Software like Goliath can identify the root cause of poor performance by correlating metrics across the endpoint, user experience, and infrastructure. We can quickly identify if root cause of an issue is with the end-user's device, drop in connection speed, a decommissioned driver mapped to their group policy, or if it is some other underlying resource utilization issue with the hypervisor, VM, storage, or the application itself. Goliath gives our clients the objective evidence to have effective data-driven conversations with their remote workers and collapse troubleshooting timeframes.

A good example of how our product works for these specific issues is a video case study with Penn National Insurance who came to us last year when they were implementing a virtual workspace initiative with Citrix to isolate root cause of session slowness for their remote workers.

VMblog:  What reports are organizations asking for to better document how employees are adapting to remote working?

Leidwinger:  The two most critical reports they request are around end-user productivity and overall end-user performance to make sure they both can work and are working.

IT wants to know if logon times and reconnects continue to meet performance expectations while workers are remote and if session performance has declined or stayed the same.

Management wants insight into remote workstyle trends - how have work habits changed and when are employees working.  We have a customer, Empire Office, using the data from our End-User Productivity Report to understand what the impact has been on the business and on productivity while employees work from home.   

VMblog:  You mentioned that Goliath has a focus in Healthcare.  Are you seeing needs shift there related to remote working?

Leidwinger:  With COVID-19, the urgency for visibility to see if healthcare workers can access their EHR applications is heightened - regardless of where they are working. Health systems have shifted some of their workforce to be remote and increase its use of telehealth appointments. However, regardless of where the staff works, the focus is still on patient care, and Health IT's job is to ensure the health worker always has access to their EHR system without performance issues.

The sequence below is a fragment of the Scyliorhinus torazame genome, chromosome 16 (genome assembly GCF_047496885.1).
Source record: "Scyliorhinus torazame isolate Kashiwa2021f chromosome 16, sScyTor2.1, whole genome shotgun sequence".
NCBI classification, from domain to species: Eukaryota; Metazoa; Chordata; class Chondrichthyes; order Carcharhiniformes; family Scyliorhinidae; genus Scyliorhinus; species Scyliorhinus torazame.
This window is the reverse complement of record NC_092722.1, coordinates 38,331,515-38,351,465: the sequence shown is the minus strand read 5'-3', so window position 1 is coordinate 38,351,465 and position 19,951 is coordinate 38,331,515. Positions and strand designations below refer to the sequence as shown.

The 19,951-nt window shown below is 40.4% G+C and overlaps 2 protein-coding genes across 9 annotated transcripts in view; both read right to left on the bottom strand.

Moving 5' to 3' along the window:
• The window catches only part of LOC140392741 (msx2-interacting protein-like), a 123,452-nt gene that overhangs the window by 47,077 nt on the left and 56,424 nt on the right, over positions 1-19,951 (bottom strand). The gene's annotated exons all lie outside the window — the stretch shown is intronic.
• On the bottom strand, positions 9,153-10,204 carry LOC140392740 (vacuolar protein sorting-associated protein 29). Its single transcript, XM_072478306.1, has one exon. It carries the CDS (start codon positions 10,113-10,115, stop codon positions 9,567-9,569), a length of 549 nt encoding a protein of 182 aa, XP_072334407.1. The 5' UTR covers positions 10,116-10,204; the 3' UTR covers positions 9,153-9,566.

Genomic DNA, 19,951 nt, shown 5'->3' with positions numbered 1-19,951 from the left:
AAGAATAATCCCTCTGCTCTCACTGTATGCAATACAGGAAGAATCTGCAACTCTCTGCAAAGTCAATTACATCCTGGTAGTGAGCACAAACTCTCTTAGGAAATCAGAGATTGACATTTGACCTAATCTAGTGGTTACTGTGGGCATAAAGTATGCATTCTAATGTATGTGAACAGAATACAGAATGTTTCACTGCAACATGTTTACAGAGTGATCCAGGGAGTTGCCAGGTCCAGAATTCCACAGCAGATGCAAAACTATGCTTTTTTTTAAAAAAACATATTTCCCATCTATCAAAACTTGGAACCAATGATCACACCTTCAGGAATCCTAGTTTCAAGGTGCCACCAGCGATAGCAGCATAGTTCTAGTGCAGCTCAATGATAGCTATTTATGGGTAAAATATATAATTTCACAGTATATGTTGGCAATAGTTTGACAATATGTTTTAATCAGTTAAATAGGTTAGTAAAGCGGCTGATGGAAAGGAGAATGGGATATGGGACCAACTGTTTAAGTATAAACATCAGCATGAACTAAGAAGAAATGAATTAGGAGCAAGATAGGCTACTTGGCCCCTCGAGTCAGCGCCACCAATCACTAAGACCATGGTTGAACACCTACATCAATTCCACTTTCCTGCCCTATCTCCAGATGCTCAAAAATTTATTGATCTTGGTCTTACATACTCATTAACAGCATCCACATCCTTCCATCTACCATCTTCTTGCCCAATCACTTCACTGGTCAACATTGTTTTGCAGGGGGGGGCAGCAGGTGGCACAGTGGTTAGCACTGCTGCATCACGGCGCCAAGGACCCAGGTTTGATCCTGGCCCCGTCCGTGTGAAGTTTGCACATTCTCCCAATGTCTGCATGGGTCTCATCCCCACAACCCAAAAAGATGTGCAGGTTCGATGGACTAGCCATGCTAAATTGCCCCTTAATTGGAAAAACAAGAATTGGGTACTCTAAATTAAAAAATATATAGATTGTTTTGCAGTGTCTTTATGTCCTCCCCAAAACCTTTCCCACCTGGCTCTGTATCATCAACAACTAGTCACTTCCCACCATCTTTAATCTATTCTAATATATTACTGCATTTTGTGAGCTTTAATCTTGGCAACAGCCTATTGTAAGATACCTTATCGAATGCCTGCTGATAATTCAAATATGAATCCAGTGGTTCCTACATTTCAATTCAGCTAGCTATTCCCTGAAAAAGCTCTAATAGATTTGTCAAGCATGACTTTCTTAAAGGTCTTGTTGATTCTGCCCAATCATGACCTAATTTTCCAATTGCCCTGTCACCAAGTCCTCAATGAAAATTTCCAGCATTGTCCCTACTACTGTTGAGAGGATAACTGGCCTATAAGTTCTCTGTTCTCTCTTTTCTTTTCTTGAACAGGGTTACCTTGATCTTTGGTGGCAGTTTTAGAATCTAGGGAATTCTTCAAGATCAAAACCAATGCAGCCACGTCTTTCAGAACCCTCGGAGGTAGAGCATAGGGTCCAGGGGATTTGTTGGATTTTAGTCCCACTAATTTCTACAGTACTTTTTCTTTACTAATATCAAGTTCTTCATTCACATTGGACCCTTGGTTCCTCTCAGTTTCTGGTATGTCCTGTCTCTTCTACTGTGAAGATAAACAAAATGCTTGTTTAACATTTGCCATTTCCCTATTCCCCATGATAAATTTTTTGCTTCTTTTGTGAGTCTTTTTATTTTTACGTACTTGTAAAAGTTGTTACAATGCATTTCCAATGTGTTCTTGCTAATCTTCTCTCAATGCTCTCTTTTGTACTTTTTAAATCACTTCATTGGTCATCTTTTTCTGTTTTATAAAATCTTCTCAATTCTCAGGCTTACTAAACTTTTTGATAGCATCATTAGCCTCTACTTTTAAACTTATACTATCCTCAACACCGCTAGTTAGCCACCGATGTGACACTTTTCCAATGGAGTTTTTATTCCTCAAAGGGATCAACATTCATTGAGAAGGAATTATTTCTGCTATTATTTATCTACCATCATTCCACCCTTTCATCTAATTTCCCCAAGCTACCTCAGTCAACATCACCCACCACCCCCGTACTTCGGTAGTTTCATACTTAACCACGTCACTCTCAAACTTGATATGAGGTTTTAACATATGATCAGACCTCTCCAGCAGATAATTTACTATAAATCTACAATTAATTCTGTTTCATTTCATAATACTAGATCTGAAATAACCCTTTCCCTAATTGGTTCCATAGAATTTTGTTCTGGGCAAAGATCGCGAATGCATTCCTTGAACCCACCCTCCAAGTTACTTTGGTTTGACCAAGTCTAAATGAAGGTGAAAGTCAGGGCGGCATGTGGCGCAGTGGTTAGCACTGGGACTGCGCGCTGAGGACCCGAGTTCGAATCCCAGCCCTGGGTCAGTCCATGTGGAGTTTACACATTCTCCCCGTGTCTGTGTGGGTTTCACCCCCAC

VMblog:  Do you see the need for troubleshooting and documenting the remote worker experience as stay at home orders are relaxed and employees go back into the office? 

Leidwinger:  Yes. Over the last few years we have seen an increase in remote working, and COVID-19 has only expedited initiatives already in place. Also, the need to troubleshoot and document the end-user experience isn't limited to cases where people are working remotely. Many of the same challenges exist when in the office, and IT still needs broad visibility across all IT elements to better anticipate and prevent issues and to resolve them quickly when they do arise.

VMblog:  Any parting advice for IT management or professionals who are struggling to support their work from home employee base?  

Leidwinger:  Invest in a purpose-built tool to monitor and troubleshoot the end-user experience across your Citrix and VMware Horizon environments. By leveraging technology that is purpose-built with embedded intelligence and automation to proactively alert you on issues before end users are impacted, not only will your end users be more productive but your IT, as a whole, can focus on more strategic initiatives and be proactive.

David Marshall

David Marshall has been involved in the technology industry for over 19 years, and he's been working with virtualization software since 1999. He was able to become an industry expert in virtualization by becoming a pioneer in that field - one of the few people in the industry allowed to work with Alpha stage server virtualization software from industry leaders: VMware (ESX Server), Connectix and Microsoft (Virtual Server).

Through the years, he has invented, marketed and helped launch a number of successful virtualization software companies and products. David holds a BS degree in Finance, an Information Technology Certification, and a number of vendor certifications from Microsoft, CompTia and others. He's also co-authored two published books: "VMware ESX Essentials in the Virtual Data Center" and "Advanced Server Virtualization: VMware and Microsoft Platforms in the Virtual Data Center" and acted as technical editor for two popular Virtualization "For Dummies" books. With his remaining spare time, David founded and operates one of the oldest independent virtualization news blogs, VMblog.com. And co-founded CloudCow.com, a publication dedicated to Cloud Computing. Starting in 2009 and continuing all the way to 2016, David has been honored with the vExpert distinction by VMware for his virtualization evangelism.